With aid convoys stalled and dwindling, and Gaza on the verge of civil disorder, a senior United Nations official says the Palestinian territory and its humanitarian workers are victims of a system that was “set up to fail.”
Philippe Lazzarini, the head of the UN agency for Palestinian refugees, known as UNRWA, told The Globe and Mail that some of Gaza’s two million people will soon be dying from Israel’s siege of the territory, not just from the relentless bombardments that have reportedly killed thousands. Water, food, fuel and medicine are all nearly exhausted.
Mr. Lazzarini described a riot that erupted Thursday in a southern district of Gaza after people were falsely told in text messages that the UN would be distributing food there. “Civil order is breaking down,” he said. “People are just completely desperate.”
Aid agencies were able to get 40 trucks of relief supplies into Gaza from Egypt last weekend, and Western leaders said that was just the beginning, with an increase in the daily number of trucks expected. Instead, the number has dropped, with only 34 trucks entering the territory over four days this week. Aid trucks have routinely been held for many hours at Israeli inspection zones, with Israel saying it must ensure that no weapons or fuel are reaching Hamas fighters.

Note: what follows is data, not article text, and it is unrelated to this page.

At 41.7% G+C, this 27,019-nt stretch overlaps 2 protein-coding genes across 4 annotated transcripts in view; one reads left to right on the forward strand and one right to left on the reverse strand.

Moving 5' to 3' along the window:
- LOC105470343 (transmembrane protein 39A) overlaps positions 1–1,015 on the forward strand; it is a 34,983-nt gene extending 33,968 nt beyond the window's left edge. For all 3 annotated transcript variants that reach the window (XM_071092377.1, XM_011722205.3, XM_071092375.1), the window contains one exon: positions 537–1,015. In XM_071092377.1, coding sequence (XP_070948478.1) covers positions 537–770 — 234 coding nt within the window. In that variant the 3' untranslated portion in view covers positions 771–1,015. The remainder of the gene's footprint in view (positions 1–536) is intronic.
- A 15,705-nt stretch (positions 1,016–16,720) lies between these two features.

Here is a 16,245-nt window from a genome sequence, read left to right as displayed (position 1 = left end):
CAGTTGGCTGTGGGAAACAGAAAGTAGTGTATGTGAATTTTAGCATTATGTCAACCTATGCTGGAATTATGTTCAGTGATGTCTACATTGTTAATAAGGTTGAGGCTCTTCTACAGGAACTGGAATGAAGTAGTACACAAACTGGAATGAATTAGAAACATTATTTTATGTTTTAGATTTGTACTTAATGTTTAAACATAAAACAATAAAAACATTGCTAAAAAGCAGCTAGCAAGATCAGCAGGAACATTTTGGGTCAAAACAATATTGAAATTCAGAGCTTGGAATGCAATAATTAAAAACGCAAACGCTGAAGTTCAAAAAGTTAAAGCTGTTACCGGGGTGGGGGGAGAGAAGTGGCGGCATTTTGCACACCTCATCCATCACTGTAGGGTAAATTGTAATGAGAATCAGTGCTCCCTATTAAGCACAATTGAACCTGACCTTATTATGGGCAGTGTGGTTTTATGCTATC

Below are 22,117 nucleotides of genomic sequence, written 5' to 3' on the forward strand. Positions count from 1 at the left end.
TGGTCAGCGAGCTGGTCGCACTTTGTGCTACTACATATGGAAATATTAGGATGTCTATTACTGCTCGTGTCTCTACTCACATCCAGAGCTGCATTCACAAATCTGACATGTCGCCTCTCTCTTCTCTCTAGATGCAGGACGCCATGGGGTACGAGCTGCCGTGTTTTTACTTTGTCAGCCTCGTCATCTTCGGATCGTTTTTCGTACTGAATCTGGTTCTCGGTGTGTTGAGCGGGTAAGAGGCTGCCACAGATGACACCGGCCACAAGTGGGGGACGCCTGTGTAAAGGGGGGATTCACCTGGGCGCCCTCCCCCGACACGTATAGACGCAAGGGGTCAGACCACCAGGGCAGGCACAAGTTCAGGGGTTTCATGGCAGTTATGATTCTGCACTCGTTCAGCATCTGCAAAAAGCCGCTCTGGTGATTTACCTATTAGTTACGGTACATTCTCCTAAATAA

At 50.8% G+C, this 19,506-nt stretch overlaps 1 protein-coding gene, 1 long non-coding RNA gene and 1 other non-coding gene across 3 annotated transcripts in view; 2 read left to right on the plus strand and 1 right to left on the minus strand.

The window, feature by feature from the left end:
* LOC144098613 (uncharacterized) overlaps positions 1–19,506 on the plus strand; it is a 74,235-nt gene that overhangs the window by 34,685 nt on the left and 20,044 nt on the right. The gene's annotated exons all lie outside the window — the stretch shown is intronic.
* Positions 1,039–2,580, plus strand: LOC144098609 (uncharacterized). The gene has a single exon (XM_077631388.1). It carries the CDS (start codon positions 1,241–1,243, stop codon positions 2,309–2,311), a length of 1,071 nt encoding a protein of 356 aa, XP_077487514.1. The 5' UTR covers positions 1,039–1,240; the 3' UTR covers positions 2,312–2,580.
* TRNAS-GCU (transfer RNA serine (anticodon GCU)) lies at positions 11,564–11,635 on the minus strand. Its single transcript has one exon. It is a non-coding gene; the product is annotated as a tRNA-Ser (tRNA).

Before this war, Mr. Lazzarini noted, Israel was able to inspect about 500 trucks daily at the Kerem Shalom crossing between Israel and Gaza. “So why does it take so long now for a handful of trucks?” he asked.
“It’s a very good question. There is certainly a lack of will. If there was a will, we would have much more. … The system in place today is set up to fail.”
The Kerem Shalom crossing was one of the six points at which Hamas militants crossed into Israel during the Oct. 7 attacks. A Globe request to visit the facility and see the damage done was rejected this week by the Israeli military, which said the situation there was too dangerous.
Western governments, including Ottawa, acknowledged that the first two days of aid convoys, with a total of 40 trucks, were a small fraction of what Gaza needs. The UN has estimated that a bare minimum of 100 trucks of relief supplies is needed every day. That number is actually rising, as what remains of Gaza’s civilian infrastructure continues to collapse and demands on UNRWA grow.
“Everything is crumbling and collapsing,” Mr. Lazzarini said. “People are struggling the entire day to try to find some clean water. Sooner or later, under our watch, we will see people dying not just because of the bombardment but also because of the impact of the siege being imposed on the population of Gaza. How is this possible, when this is unfolding live, 24 hours a day, on all possible media, social media and television?”
The world’s focus on a small number of aid trucks is “almost disgraceful” when it is abundantly clear that the convoys are a tiny percentage of what is needed to avert deaths from starvation or dehydration, he said. The siege has resulted in the “collective punishment of an entire population.”
“You have a weakened community of the people. They are completely exhausted after two weeks of war. Many of them are displaced two or three times. They don’t find clean water or proper food.”
UNRWA had warned that it would have to halt its humanitarian operations in Gaza if it did not receive fuel supplies by Wednesday night. It was able to push the deadline back by tightly rationing its use of fuel, he said.